Being torn about which personal goals to pursue is associated with symptoms of psychological distress, new research shows.
A new replication study of the well-known 'marshmallow test' -- a famous psychological experiment designed to measure children's self-control -- suggests that being able to delay gratification at a young age may not be as predictive of later life outcomes as was previously thought.
A new study published in the May 2018 issue of Preventive Medicine shows that African-Americans and Latinos are significantly more likely to experience serious depression than whites, but chronic stress does not seem to explain these differences.
The study also finds that people are more likely to condone using violence to defend their beliefs when they think others share their moral values.
A recent study finds that how older adults perceive their socioeconomic status influences how old they feel and their attitudes toward aging. Specifically, the lower people deem their relative socioeconomic status, the worse they feel about growing older.
Checking your phone dozens of times a day indicates unconscious behavior, which is 'extremely repetitive' say psychologists. Existing research is yet to conclude whether people really are 'addicted' to their smartphones due to over reliance on people's own estimates or beliefs. But new research into smartphone behavior has revealed that while people underestimate time spent on their smartphones, their behavior is remarkably consistent.
When navigating in a known environment, men prefer to take shortcuts to reach their destination more quickly, while women tend to use routes they know. This is according to Alexander Boone of UC Santa Barbara in the US who is lead author of a study that investigated the different ways in which men and women navigate. The research is published in Springer's journal Memory & Cognition.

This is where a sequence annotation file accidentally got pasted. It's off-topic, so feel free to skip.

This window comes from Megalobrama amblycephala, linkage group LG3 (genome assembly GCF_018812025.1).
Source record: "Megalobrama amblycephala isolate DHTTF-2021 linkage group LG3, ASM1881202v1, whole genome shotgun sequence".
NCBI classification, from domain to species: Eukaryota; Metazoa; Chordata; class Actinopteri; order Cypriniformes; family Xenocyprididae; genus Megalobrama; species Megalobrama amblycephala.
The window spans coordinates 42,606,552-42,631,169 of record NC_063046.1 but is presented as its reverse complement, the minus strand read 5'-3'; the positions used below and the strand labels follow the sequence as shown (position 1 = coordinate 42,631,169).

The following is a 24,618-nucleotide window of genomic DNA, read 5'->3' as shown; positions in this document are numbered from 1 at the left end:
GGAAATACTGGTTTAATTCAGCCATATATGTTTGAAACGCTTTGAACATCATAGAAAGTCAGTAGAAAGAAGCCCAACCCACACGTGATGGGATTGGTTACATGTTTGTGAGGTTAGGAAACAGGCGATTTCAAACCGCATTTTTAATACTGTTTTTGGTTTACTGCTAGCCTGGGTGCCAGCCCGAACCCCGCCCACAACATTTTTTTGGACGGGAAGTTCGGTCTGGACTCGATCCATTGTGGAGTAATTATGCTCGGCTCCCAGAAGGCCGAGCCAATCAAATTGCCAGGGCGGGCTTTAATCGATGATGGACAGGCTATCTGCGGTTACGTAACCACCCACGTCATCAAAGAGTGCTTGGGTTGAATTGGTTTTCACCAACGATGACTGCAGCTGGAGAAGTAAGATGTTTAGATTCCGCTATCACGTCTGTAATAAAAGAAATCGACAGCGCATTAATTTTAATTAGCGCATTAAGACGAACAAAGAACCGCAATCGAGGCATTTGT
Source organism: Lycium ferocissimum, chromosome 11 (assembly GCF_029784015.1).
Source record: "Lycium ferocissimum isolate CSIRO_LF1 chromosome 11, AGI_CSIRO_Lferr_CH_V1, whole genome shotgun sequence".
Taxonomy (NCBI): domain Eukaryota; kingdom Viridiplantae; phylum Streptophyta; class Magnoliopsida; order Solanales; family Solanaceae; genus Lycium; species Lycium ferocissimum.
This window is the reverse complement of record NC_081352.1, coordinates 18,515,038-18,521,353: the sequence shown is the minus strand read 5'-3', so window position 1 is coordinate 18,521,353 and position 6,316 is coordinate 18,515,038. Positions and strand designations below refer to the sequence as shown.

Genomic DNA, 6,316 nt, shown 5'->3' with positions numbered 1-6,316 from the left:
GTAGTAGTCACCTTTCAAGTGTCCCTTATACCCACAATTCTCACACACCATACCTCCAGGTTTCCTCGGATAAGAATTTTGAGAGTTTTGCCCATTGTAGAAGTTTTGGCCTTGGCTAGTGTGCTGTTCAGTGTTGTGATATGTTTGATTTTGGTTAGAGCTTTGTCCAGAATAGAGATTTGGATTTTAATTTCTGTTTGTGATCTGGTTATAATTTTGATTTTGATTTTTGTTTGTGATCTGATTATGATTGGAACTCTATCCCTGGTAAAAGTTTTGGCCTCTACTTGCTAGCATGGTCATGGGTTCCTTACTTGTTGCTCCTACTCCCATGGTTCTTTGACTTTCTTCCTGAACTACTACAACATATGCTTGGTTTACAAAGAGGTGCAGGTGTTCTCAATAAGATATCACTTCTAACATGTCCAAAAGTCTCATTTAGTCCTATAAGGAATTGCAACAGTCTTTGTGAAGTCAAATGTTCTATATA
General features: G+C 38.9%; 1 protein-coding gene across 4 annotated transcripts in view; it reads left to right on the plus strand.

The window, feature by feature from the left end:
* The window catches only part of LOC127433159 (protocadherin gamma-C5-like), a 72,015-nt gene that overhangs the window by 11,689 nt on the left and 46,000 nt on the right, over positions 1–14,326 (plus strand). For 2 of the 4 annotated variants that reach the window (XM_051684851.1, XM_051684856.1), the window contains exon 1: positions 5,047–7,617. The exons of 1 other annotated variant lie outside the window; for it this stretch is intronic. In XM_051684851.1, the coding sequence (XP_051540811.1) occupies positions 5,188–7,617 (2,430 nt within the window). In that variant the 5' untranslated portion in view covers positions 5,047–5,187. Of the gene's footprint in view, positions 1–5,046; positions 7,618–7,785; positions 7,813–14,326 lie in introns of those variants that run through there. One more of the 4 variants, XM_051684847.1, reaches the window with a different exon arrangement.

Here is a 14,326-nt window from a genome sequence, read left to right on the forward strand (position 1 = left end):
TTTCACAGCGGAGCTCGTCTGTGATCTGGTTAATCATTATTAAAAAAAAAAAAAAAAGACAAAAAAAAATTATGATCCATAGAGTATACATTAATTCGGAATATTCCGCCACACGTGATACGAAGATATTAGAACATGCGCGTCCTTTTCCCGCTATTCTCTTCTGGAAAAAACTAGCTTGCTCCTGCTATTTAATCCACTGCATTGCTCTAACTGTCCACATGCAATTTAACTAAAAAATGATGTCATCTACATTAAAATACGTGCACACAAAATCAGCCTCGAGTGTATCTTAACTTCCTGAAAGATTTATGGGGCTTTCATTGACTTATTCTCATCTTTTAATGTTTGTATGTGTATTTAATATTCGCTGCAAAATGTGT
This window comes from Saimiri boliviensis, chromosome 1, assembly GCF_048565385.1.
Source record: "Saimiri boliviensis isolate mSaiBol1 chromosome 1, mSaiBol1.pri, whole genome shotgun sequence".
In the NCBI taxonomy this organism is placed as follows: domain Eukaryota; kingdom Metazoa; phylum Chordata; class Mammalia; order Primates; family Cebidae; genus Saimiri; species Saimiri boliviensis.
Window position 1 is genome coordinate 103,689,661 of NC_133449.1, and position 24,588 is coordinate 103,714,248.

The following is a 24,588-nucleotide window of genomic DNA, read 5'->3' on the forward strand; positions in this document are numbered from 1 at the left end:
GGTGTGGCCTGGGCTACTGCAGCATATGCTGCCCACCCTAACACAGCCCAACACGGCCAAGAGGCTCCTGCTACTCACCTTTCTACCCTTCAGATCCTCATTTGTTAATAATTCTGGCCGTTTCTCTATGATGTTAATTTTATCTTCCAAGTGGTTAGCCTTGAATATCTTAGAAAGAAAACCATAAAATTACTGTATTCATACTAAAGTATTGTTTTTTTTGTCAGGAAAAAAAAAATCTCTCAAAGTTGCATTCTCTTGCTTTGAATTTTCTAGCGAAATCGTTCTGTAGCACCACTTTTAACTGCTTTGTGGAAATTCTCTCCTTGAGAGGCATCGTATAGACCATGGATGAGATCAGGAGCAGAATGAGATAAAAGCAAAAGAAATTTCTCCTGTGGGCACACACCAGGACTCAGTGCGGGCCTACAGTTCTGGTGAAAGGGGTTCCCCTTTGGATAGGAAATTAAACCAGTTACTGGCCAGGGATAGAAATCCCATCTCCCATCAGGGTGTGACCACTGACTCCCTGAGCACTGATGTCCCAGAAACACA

A new study co-authored by researchers at Michigan State University and Case Western Reserve University found that 'growth mindset interventions,' or programs that teach students they can improve their intelligence with effort -- and therefore improve grades and test scores -- don't work for students in most circumstances.
Children as young as age three are able to make judgements about who owns an object based on its location, according to a study from the University of Waterloo.
Studies have shown that for young people, simply being around peers from different ethnic and racial backgrounds may not be enough to improve attitudes toward other groups. Instead, children and adolescents also need to value spending time and forming relationships with peers from diverse groups. A new study examined how friends in middle school affect each other's attitudes about interacting with peers of different ethnicities and races, finding that they significantly influence each other's racial and ethnic views.